HH: The 00s were about outsourcing everything, from manufacturing to marketing. Whole businesses could be run without ever having to do anything yourself, but this is of course a massive negative in the world of marketing. You and I are both very privacy-conscious, and IMA goes out of its way to protect user information as it is always of a sensitive nature with health details, and body image.
KA: I make sure that IMA’s collection of data will have a practical, tangible benefit to our students. We don’t collect anything that we can’t use. There’s services on the market that mine all kinds of data on you, even present it to you, but it has no use for the end user other than mesmerizing them with infographics and the inevitable cool factor. There’s too much of that within the industry today. This is where IMA differentiates itself in being able to provide a fluff-free and personalized service with just the facts, and with solid, reliable content, and the team to do it justice.
HH: People can’t stop taking selfies, yet they spend so little time on improving themselves at a very fundamental level. Lads want to be jacked, and girls want to be stick-thin; they’re willing to take shortcuts to get there with ephedrine stacks and steroids. What do you think of Britain and America’s body-image problem of aesthetic over performance?
KA: It’s good to have an aesthetically pleasing body, but it should simply be a by-product of your movement practice, or attribute development. Way too many people get injured and mess up their body, or even worse, become obsessive in that kind of approach. I reckon we evolved to move around first, then maybe to be great looking statues. I do like to stay lean and in shape, but I try to encourage others not to let vanity be their number one driving factor to pursue training and practice.
Don’t get me wrong, I’m all for whatever gets people in touch with their physical side, but I’m against the approach of purely aesthetic gains with non-functional aspects behind them.
HH: What’s your stance on the likes of supplements versus a balanced diet of nutritious food? And what’s your stance on people turning to pharmaceutical companies for the answer to all their problems?
KA: I personally believe that an optimal nutritional intake, along with some precise supplementation, will take most individuals far in terms of health and wellbeing, but this is a complex topic for another someone more experienced in that field to answer.
HH: How much time on average, do people need to spend per day on vigorous movement to remain, or become healthy?
KA: It varies depending on the goals and needs of the individual, but I generally recommend between 30 minutes to 1 hour of heart rate raising exercises 3 times a week as set out in our conditioning courses, along with a daily practice of fundamental movement which takes between 15 to 30minutes – a good starting point. This is obviously much easier to achieve if you’re doing something you enjoy or love, which is why we recommend the integration of movement skills and strength conditioning.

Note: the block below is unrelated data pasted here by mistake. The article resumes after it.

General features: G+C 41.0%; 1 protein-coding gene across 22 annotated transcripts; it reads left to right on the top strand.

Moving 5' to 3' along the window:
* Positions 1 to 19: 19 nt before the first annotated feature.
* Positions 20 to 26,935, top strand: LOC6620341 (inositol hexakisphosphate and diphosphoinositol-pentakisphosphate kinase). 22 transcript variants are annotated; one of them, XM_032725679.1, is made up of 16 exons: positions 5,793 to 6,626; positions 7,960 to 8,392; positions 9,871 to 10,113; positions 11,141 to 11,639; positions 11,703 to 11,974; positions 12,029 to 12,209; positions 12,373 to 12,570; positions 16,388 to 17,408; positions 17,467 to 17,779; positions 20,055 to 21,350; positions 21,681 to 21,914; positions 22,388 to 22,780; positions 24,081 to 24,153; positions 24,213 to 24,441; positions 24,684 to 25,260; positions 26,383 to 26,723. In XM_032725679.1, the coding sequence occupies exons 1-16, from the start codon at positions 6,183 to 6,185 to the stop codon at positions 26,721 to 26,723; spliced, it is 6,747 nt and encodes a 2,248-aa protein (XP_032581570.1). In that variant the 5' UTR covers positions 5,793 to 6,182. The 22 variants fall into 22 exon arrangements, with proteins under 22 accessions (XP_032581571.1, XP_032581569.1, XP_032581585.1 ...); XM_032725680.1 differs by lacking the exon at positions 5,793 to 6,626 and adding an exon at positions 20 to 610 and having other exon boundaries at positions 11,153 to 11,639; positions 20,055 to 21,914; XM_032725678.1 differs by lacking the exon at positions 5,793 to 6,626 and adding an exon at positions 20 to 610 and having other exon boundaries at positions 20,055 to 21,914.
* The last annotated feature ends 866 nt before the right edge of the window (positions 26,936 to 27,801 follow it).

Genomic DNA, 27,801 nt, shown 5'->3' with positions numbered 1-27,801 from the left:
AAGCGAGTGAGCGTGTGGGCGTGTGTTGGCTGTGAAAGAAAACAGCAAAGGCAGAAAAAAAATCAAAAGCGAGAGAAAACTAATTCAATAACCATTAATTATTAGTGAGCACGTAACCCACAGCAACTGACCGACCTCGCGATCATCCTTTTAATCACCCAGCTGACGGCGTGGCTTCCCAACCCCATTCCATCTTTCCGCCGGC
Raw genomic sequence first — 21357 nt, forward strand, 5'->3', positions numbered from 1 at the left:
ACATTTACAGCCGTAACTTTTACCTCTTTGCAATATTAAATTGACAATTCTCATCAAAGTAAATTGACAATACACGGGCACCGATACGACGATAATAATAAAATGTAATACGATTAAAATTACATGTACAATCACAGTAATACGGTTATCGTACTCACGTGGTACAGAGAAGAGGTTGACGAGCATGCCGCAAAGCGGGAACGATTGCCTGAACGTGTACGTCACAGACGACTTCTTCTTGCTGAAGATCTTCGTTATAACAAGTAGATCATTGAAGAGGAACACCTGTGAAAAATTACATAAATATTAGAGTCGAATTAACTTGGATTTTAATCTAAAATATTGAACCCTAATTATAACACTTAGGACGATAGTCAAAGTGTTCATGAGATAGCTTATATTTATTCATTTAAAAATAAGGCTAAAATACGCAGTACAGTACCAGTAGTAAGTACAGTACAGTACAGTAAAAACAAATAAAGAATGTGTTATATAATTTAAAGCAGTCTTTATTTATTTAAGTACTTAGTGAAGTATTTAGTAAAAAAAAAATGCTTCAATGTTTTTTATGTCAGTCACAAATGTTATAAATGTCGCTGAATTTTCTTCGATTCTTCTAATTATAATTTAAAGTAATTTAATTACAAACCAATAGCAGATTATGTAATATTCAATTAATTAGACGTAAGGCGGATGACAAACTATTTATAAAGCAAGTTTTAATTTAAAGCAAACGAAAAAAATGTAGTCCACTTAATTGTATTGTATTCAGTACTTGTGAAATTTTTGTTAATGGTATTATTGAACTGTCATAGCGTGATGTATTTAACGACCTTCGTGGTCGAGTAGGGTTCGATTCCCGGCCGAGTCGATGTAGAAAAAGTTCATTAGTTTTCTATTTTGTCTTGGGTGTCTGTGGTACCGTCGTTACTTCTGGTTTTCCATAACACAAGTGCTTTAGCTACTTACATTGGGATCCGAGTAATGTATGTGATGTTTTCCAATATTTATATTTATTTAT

HH: Where do you see fitness and tech in five years’ time?
The fitness market has always had its fair share of gimmicks, and bringing wearable tech into the equation is no exception to that rule, but now I feel like we’re starting to see some innovative and useful products and services emerge. Plus there are a lot of new studies into motor control, genetics, and the mental side of training which will slowly bring about new exciting findings.
HH: The democratization of education will be a very interesting thing to watch develop, as it means putting good information into the hands of people who want it. Can you tell me a little more about IMA potentially being used in schools in the South of England?
KA: We’ve been working with the younger population, as well as PE teachers in public schools to try and expose some of our approaches and methodology to the younger generations.
HH: Who would you like to see answer some questions next?
KA: My good friend and fellow coach Ben Medder, and how he applies his extensive experiences in social reconnection through human touch and group exercises in general movement practices and Rickie Brown who manages some cool retreats.
HH: Think we’ll have to wrap it up there so you can go back to editing down the video footage for the rest of the course you’re working on!
KA: Good to catch up, Hammy! I’d also like to add I’m inviting everybody from Previous Magazine to try out Integrated Movement Arts, so I’m going to be giving the first 100 readers a voucher code to use on the IMA website for a 25% discount on our online coaching services (participant membership) . The code is as follows: PREVIOUSMAGAZINE
HH: That’s very kind of you! It’s been great talking with you today, Kaz. I’ll be carrying on my IMA program and looking forward to seeing you soon, hopefully somewhere sunny on a retreat!
KA: Thank you; it’s been a pleasure. See you soon!